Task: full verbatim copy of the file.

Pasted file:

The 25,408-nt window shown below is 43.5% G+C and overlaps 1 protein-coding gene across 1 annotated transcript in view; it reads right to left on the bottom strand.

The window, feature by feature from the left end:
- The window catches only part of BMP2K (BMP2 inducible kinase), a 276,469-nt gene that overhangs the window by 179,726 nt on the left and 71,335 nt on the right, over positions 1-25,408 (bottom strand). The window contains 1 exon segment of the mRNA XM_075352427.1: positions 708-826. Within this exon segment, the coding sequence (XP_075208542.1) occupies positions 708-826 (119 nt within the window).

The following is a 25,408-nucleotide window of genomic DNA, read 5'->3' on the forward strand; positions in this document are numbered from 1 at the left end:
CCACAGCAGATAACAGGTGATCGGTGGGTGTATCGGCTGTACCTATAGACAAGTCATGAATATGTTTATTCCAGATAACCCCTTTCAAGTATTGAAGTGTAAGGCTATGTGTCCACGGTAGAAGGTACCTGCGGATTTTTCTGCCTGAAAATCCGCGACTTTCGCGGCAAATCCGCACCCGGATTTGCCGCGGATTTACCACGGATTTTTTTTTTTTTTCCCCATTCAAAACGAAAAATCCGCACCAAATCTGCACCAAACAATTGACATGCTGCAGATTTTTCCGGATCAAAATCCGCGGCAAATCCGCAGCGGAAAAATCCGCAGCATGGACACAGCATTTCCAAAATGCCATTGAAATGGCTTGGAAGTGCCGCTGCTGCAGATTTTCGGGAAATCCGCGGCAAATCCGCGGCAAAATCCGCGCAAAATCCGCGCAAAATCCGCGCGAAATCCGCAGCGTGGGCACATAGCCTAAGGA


The 25,408-nt window shown below is 43.5% G+C and overlaps 1 protein-coding gene across 1 annotated transcript in view; it reads right to left on the bottom strand.

The window, feature by feature from the left end:
- The window catches only part of BMP2K (BMP2 inducible kinase), a 276,469-nt gene that overhangs the window by 179,726 nt on the left and 71,335 nt on the right, over positions 1-25,408 (bottom strand). The window contains 1 exon segment of the mRNA XM_075352427.1: positions 708-826. Within this exon segment, the coding sequence (XP_075208542.1) occupies positions 708-826 (119 nt within the window).

The following is a 25,408-nucleotide window of genomic DNA, read 5'->3' on the forward strand; positions in this document are numbered from 1 at the left end:
CCACAGCAGATAACAGGTGATCGGTGGGTGTATCGGCTGTACCTATAGACAAGTCATGAATATGTTTATTCCAGATAACCCCTTTCAAGTATTGAAGTGTAAGGCTATGTGTCCACGGTAGAAGGTACCTGCGGATTTTTCTGCCTGAAAATCCGCGACTTTCGCGGCAAATCCGCACCCGGATTTGCCGCGGATTTACCACGGATTTTTTTTTTTTTTCCCCATTCAAAACGAAAAATCCGCACCAAATCTGCACCAAACAATTGACATGCTGCAGATTTTTCCGGATCAAAATCCGCGGCAAATCCGCAGCGGAAAAATCCGCAGCATGGACACAGCATTTCCAAAATGCCATTGAAATGGCTTGGAAGTGCCGCTGCTGCAGATTTTCGGGAAATCCGCGGCAAATCCGCGGCAAAATCCGCGCAAAATCCGCGCAAAATCCGCGCGAAATCCGCAGCGTGGGCACATAGCCTAAGGA